Animal magnetism defines a term that originated in the late 1700s to describe the practice of using magnetic force to cure disease. It was coined by a German doctor who believed living animals possessed a magnetic fluid linked to celestial bodies and caused illness when it was out of balance with the sun, moon, and stars. The animal magnetism theory was practiced for 75 years and led to the study of hypnosis, clairvoyance, and parapsychology. In modern times, animal magnetism refers to sex appeal, raw charisma, and charm.
German physician Franz Anton Mesmer is sometimes called the father of hypnotism for his early work with animal magnetism theories. He used magnets to rebalance the invisible fluid present in the stars and all animals, including humans. Later, the doctor abandoned the use of magnets, believing the magnetic fluid in his body became activated when he passed his hands over an ill patient. The word mesmerize stems from the doctor’s name.
Mesmer became famous for his work, especially among women. He opened clinics for rich and poor people and found economic status had no bearing on the number of people cured using animal magnetism. At the time, these medical techniques were not considered a fad, prompting other doctors to practice using these theories.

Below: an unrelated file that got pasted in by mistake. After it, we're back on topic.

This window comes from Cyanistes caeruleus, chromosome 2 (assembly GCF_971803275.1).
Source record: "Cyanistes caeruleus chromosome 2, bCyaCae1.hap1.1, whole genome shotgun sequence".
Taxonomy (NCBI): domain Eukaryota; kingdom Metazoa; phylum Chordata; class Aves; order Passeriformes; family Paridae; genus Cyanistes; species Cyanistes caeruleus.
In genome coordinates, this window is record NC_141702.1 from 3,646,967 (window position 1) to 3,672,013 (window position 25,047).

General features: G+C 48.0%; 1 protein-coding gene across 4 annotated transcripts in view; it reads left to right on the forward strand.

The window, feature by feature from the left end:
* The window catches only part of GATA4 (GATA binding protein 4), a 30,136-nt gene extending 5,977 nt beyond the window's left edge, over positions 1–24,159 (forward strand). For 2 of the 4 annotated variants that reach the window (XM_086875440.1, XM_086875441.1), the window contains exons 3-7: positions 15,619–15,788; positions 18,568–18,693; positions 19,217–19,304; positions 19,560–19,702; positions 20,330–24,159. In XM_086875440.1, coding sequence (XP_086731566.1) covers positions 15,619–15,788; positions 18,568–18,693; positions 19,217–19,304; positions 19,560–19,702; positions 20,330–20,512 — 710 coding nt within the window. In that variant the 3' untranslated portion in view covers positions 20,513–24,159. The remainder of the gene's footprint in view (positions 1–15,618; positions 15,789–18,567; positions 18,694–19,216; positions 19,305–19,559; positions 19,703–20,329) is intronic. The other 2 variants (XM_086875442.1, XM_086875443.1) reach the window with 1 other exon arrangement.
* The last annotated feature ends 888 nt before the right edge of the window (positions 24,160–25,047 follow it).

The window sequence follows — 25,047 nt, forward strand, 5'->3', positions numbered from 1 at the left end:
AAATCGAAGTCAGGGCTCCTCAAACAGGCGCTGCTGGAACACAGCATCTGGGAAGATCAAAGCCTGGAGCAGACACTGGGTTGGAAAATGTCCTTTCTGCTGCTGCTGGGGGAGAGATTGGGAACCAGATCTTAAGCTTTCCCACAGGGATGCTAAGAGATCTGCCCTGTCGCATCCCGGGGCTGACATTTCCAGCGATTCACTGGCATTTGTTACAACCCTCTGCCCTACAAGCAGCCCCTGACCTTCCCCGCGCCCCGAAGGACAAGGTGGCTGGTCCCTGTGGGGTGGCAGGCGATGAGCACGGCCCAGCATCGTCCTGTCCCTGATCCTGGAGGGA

After several decades, a commission was formed to study the effectiveness of animal magnetism in curing ailments. The commission found people got better from the power of suggestion and not mysterious magnetic fluids linked to planets, the sun, or the moon. Men who sat on the commission also believed imagination played a strong role in how people recovered from disease.
Although deemed a fraud, Mesmer and his work impacted the study of psychology and medicine, especially in how the mind affects disease. Other doctors who continued this form of healing discovered patients appeared to fall into a trance, which was called magnetic sleep. They were surprised by patients speaking in this state, especially when patients diagnosed their illnesses and suggested cures. Usually, these patients did not remember what occurred during their sleep states.
Several decades after Mesmer first used animal magnetism in his medical practice, the concept of a conscious and unconscious mind surfaced. It was in the mid-1800s when hypnotism first became an accepted means of treating patients. Hypnotism replaced the term magnetic somnambulism used to describe the trance-like state seen in patients.
In modern times, animal magnetism describes an intense physical attraction between two people, usually of the opposite sex. It might describe a person who possesses the ability to charm people and attract others without effort. Some people describe the feeling as having an instant connection with another person.